The Basic Merge Mechanics

Think back to our prior two data frame examples. There’s one point that might raise some concern if you’ve worked with data frames in other languages. Our column data isn’t fully compatible. If we merge our two data frames we’ll have missing values. It’s true that R will take note of that fact. But it will also try to fix it rather than exiting out with an error. Take a look at one solution to the problem in the following code.

ourData1 <- data.frame(
planet = c(“Mercury”, “Venus”, “Earth”),
distanceFromSun = c(57.9, 108.2, 149.6)
)
ourData2 <- data.frame(
planet = c(“Mars”, “Jupiter”, “Saturn”),
numberOfMoons = c(2, 79, 82)
)

mergedData <- merge(ourData1, ourData2, by = “planet”, all = TRUE)
print(mergedData)

If you run this script you might be surprised by the fact that it works so smoothly. This is thanks to the arguments passed in the merge command. The merge command is initiated with the names of the two data frames we want to merge. But we follow it with a “by” argument. This is the name of the point where the merge is going to occur. You can think of it as essentially putting a thumbtack in place to hold two printed documents together.

In this case, we use planets because we have two compatible columns named the same. We can easily merge those two data frames together thanks to the shared planets format. However, there’s also the matter of the distanceFromSun and numberOfMoons columns. Each data frame has a category that’s not present in the other. This is where the “all” argument comes in. We explicitly tell R that we want to merge all of the data. When there’s no equivalent data to be found R will instead substitute a not applicable (NA) value. This also points to the potential problems that can result in column duplication. Merge will avoid column duplication or identical columns by appending a suffix to the column names. For example, run the same code but change the first data frame to the example below.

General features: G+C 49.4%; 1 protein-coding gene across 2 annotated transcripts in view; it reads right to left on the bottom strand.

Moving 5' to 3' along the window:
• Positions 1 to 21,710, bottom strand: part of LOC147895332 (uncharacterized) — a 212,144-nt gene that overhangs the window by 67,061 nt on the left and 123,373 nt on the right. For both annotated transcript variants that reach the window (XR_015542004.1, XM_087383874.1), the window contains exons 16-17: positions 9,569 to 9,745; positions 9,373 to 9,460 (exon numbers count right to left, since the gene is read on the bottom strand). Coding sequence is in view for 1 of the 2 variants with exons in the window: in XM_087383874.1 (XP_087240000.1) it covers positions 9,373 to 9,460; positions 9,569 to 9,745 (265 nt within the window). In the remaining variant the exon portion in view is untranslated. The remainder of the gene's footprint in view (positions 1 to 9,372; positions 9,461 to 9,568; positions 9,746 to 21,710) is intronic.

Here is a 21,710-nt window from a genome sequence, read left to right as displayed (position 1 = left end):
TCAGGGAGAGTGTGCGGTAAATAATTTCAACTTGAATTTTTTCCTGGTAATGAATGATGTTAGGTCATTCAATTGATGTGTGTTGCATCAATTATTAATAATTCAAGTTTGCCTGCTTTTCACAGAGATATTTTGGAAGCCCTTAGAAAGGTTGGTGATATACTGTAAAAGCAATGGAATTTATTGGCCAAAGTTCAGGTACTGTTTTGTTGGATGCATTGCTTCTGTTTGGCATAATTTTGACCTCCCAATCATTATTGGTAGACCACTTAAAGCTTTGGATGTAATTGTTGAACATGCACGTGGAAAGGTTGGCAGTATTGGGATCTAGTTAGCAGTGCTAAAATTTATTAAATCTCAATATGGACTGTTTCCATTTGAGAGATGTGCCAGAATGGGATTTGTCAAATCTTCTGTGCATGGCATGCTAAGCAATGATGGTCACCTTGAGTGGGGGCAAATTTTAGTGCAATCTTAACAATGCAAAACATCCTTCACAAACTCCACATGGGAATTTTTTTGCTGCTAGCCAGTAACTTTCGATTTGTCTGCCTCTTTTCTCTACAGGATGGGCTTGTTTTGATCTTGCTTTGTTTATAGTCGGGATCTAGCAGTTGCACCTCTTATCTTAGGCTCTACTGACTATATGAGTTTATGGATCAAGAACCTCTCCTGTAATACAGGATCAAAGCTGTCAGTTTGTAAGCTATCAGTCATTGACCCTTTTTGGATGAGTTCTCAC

ourData1 <- data.frame(
planet = c(“Mercury”, “Venus”, “Earth”),
distanceFromSun = c(57.9, 108.2, 149.6),
numberOfMoons = c(0, 0, 1)
)

You’ll now have a column called planet, numberOfMoons.x, and numberOfMoons.y. However, this isn’t due to a conflict between the data. It’s because merge operates by providing separate columns for items other than the column specified in the “by” argument. Note that while this can be a somewhat visually distracting option, merge is protecting us from duplicate columns through this practice. You might wonder how we’d tidy all of this up into a fully joined numberOfMoons columnn. To do that we’d be best served by using rbind, as seen below.

ourData1 <- data.frame(planet = c(“Mercury”, “Venus”, “Earth”),
distanceFromSun = c(57.9, 108.2, 149.6),
numberOfMoons = c(0, 0, 1))

ourData2 <- data.frame(planet = c(“Mars”, “Jupiter”, “Saturn”),
distanceFromSun = c(227.9, 778.3, 1433.5),
numberOfMoons = c(2, 79, 82))

combinedData <- rbind(ourData1, ourData2)
print(combinedData)

The previous example with merge avoided duplicates by renaming columns with an additional suffix. But with rbind we combine the data frames by essentially appending data to the original. This also highlights one of the great things about R. There’s no one size fits all solution. We’re instead given the option to decide which methodology is the best fit for our particular project.